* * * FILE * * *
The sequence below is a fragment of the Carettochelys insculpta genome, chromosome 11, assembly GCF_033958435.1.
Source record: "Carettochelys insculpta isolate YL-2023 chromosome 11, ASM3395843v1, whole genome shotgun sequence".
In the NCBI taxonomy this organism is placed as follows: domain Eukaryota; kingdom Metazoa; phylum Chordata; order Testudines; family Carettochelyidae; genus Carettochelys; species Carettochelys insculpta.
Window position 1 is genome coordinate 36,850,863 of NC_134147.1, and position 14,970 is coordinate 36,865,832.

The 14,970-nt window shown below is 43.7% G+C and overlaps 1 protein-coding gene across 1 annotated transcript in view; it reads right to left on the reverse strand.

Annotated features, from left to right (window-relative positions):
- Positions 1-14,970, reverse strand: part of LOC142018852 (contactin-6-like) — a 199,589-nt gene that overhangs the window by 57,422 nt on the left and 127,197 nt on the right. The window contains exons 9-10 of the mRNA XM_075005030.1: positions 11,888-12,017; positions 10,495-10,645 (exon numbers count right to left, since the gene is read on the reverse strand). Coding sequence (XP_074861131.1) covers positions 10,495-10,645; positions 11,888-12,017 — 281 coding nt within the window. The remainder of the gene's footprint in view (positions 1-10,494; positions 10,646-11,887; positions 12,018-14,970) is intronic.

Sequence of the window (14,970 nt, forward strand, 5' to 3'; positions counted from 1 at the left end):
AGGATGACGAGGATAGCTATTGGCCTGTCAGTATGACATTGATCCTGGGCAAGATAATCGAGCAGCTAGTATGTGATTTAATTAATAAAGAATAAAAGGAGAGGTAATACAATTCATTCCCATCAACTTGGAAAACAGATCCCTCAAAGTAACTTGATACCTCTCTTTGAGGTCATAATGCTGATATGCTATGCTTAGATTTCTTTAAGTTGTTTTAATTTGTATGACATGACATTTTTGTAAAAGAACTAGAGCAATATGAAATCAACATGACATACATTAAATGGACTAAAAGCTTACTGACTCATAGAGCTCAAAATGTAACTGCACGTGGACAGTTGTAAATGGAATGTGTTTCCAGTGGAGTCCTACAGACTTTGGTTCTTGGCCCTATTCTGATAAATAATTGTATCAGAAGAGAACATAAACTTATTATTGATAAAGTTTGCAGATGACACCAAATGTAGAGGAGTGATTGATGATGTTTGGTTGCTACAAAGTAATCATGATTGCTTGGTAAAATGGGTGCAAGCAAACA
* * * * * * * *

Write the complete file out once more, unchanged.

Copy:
The sequence below is a fragment of the Carettochelys insculpta genome, chromosome 11, assembly GCF_033958435.1.
Source record: "Carettochelys insculpta isolate YL-2023 chromosome 11, ASM3395843v1, whole genome shotgun sequence".
In the NCBI taxonomy this organism is placed as follows: domain Eukaryota; kingdom Metazoa; phylum Chordata; order Testudines; family Carettochelyidae; genus Carettochelys; species Carettochelys insculpta.
Window position 1 is genome coordinate 36,850,863 of NC_134147.1, and position 14,970 is coordinate 36,865,832.

The 14,970-nt window shown below is 43.7% G+C and overlaps 1 protein-coding gene across 1 annotated transcript in view; it reads right to left on the reverse strand.

Annotated features, from left to right (window-relative positions):
- Positions 1-14,970, reverse strand: part of LOC142018852 (contactin-6-like) — a 199,589-nt gene that overhangs the window by 57,422 nt on the left and 127,197 nt on the right. The window contains exons 9-10 of the mRNA XM_075005030.1: positions 11,888-12,017; positions 10,495-10,645 (exon numbers count right to left, since the gene is read on the reverse strand). Coding sequence (XP_074861131.1) covers positions 10,495-10,645; positions 11,888-12,017 — 281 coding nt within the window. The remainder of the gene's footprint in view (positions 1-10,494; positions 10,646-11,887; positions 12,018-14,970) is intronic.

Sequence of the window (14,970 nt, forward strand, 5' to 3'; positions counted from 1 at the left end):
AGGATGACGAGGATAGCTATTGGCCTGTCAGTATGACATTGATCCTGGGCAAGATAATCGAGCAGCTAGTATGTGATTTAATTAATAAAGAATAAAAGGAGAGGTAATACAATTCATTCCCATCAACTTGGAAAACAGATCCCTCAAAGTAACTTGATACCTCTCTTTGAGGTCATAATGCTGATATGCTATGCTTAGATTTCTTTAAGTTGTTTTAATTTGTATGACATGACATTTTTGTAAAAGAACTAGAGCAATATGAAATCAACATGACATACATTAAATGGACTAAAAGCTTACTGACTCATAGAGCTCAAAATGTAACTGCACGTGGACAGTTGTAAATGGAATGTGTTTCCAGTGGAGTCCTACAGACTTTGGTTCTTGGCCCTATTCTGATAAATAATTGTATCAGAAGAGAACATAAACTTATTATTGATAAAGTTTGCAGATGACACCAAATGTAGAGGAGTGATTGATGATGTTTGGTTGCTACAAAGTAATCATGATTGCTTGGTAAAATGGGTGCAAGCAAACA